One of my least favorite bosses was on the arrogant side, but he also was cheap. He would spend the company’s money on himself, but he would be quite frugal with his own money. An easy example is we would have year-end holiday parties at his house, with a secondary purpose to stock his liquor cabinet, as he would over order supplies. In spite of these traits, he had a congenial side and he contributed to our success, so we tolerated his behavior. We had a great run under his guidance, but it was more due to the caliber of people we had working under him. Yet, he would tell others in the firm how he harnessed these horses underneath him to achieve the success we had. That was a stretch.

Through my earlier years, I worked with a mentor who was one of the best consultants I ever worked with. He was never my boss, which is good, because he would have been horrible at it. He was a great consultant because he did not tolerate anything less than perfection. Unfortunately, no one is perfect, so he would have had issues with lesser talented people. I had to redo a lot of work at his suggestion. Yet, not being my boss, we could tease him about some of his habits to work very well with him. He was not my boss, but he had a great influence on my life and career. He is a lot like the final person I worked for at a small firm. He also pursued perfection on client issues and had a great reputation, but he was not a very good business person around time and expense management.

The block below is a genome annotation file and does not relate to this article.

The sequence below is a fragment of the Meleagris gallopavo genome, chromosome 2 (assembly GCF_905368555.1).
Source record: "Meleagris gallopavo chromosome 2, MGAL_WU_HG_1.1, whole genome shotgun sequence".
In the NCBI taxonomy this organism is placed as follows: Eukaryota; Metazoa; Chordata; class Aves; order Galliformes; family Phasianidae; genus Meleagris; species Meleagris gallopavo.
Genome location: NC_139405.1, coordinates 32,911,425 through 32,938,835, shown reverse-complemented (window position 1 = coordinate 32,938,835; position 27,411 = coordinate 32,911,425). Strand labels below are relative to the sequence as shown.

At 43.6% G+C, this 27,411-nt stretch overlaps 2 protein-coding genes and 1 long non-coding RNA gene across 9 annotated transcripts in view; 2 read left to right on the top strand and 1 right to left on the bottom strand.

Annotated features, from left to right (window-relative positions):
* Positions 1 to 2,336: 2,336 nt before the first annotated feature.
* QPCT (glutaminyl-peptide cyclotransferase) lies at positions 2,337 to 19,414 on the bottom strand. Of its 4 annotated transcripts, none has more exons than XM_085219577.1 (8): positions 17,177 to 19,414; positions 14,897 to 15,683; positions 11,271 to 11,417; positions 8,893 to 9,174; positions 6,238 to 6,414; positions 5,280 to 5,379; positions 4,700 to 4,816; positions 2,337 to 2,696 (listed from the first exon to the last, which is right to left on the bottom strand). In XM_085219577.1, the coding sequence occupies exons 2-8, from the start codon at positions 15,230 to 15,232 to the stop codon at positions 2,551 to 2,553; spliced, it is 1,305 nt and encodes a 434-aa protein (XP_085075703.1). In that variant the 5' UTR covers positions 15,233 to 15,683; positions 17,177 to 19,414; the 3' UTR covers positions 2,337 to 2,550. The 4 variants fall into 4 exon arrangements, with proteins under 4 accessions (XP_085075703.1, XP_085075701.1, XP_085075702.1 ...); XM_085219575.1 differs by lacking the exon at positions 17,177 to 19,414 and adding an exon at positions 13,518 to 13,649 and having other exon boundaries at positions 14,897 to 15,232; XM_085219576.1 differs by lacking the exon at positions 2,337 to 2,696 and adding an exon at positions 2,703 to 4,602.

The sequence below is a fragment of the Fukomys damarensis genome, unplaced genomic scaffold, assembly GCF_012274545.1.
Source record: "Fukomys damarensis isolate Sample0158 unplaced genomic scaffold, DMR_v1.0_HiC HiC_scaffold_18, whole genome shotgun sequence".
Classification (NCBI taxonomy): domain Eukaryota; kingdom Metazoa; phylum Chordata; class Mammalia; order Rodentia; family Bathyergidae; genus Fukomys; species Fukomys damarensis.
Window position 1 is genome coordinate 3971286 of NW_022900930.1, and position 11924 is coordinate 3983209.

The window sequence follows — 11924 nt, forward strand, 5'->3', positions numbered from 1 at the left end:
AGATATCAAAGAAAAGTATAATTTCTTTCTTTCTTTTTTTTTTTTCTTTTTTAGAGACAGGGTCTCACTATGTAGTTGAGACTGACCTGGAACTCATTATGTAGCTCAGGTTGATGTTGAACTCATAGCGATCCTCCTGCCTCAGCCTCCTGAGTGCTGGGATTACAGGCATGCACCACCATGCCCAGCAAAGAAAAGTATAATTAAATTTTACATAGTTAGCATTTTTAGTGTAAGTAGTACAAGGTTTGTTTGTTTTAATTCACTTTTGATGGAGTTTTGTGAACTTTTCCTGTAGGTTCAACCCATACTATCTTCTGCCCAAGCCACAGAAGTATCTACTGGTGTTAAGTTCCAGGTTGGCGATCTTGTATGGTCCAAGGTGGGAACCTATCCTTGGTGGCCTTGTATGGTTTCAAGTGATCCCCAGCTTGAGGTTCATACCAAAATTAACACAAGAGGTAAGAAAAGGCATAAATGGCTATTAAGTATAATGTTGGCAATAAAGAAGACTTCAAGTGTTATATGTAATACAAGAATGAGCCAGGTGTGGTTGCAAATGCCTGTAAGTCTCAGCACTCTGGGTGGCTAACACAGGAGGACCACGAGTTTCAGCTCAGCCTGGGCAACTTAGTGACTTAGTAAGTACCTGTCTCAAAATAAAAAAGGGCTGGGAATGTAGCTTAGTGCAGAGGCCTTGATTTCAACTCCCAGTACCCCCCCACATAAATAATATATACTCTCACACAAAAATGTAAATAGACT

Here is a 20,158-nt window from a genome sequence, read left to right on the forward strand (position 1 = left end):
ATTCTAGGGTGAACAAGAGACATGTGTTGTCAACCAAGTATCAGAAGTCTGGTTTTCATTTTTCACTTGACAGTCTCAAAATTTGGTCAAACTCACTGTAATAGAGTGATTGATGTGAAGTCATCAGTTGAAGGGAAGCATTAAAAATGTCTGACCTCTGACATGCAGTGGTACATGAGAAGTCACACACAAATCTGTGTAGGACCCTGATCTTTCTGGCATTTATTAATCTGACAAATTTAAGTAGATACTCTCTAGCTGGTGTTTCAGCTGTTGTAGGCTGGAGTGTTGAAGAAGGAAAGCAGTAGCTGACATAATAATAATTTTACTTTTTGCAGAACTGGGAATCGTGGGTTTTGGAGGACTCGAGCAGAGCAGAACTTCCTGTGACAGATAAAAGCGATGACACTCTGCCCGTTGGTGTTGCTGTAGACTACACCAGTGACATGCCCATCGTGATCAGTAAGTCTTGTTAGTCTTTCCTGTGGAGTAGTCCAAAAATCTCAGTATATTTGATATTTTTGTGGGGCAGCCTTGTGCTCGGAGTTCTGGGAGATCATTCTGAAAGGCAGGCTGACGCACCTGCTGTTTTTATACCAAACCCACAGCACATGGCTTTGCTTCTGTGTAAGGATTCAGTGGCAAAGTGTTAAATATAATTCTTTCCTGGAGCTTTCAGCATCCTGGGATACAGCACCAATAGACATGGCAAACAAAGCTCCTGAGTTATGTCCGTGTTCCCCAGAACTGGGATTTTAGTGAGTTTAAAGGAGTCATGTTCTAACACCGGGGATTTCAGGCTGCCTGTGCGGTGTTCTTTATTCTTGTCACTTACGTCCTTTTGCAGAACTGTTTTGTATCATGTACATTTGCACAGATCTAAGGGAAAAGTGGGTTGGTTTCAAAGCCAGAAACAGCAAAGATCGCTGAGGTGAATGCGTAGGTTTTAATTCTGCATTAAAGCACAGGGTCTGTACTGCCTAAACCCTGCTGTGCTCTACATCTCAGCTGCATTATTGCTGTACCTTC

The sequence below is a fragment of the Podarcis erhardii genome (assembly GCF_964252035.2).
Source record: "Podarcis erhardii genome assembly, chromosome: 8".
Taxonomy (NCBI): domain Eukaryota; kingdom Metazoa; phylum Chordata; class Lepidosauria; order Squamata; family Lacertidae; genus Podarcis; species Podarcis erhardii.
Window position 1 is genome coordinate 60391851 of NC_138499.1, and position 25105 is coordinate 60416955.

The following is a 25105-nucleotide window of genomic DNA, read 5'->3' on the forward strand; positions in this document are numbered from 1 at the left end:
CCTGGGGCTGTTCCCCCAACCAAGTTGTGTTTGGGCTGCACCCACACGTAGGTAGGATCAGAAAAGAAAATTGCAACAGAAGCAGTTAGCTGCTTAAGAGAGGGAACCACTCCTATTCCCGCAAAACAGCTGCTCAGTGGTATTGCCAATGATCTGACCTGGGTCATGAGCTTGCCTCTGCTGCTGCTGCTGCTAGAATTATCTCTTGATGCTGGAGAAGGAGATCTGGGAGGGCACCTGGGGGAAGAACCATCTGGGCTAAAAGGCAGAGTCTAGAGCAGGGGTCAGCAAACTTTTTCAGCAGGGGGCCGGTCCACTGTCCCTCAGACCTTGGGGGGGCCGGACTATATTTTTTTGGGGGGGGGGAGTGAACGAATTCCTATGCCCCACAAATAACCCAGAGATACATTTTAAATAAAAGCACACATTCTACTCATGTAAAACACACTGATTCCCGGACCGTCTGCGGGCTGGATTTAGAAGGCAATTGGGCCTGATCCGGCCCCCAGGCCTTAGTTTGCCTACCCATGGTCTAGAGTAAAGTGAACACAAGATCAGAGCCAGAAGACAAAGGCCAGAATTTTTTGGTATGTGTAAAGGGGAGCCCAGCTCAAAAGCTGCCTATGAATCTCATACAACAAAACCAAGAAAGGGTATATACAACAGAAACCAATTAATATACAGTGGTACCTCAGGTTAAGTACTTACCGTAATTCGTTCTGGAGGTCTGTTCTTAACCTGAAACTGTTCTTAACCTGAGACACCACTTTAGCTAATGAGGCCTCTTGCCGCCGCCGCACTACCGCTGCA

Each of these bosses I remember fondly to varying extents. I learned a lot from each, but none could be construed as perfect. Of course, neither could I.  I guess one piece of advice I would give to someone starting out is recognize the strengths and weaknesses of your boss and manage up. If you need face time to ask questions, schedule it. If your boss does not take the time to communicate well, help him or her using words comfortable to you. Also, where you can, discuss possible solutions and not just the problem.**  If you help this navigation process, then you can survive and flourish. And, don’t ever work for a screamer. If you do, keep your resume up to date and begin searching for a new job in case nothing is done about it.

* You can check out this post with the attached link: http://musingsofanoldfart.wordpress.com/2012/12/05/tribute-to-a-great-boss/

** There is a great article called “Who’s Got the Monkey?” which will help you in managing up through offering possible solutions rather than passing the problem back to your boss.

Houseful of kids – we love the chaos

We always wanted to have a house where our kids felt comfortable in having their friends come over. Well, we have that house, and at times we laugh at the chaos, but would not have it any other way. My wife says we provide a soft place to land, but in essence we provide a haven where we do not judge; we just ask questions and listen. So the kids and now young adults keep coming by and it makes our lives and that of our kids much better. But, we have to be pretty flexible to make it happen, as gatherings often happen without much planning.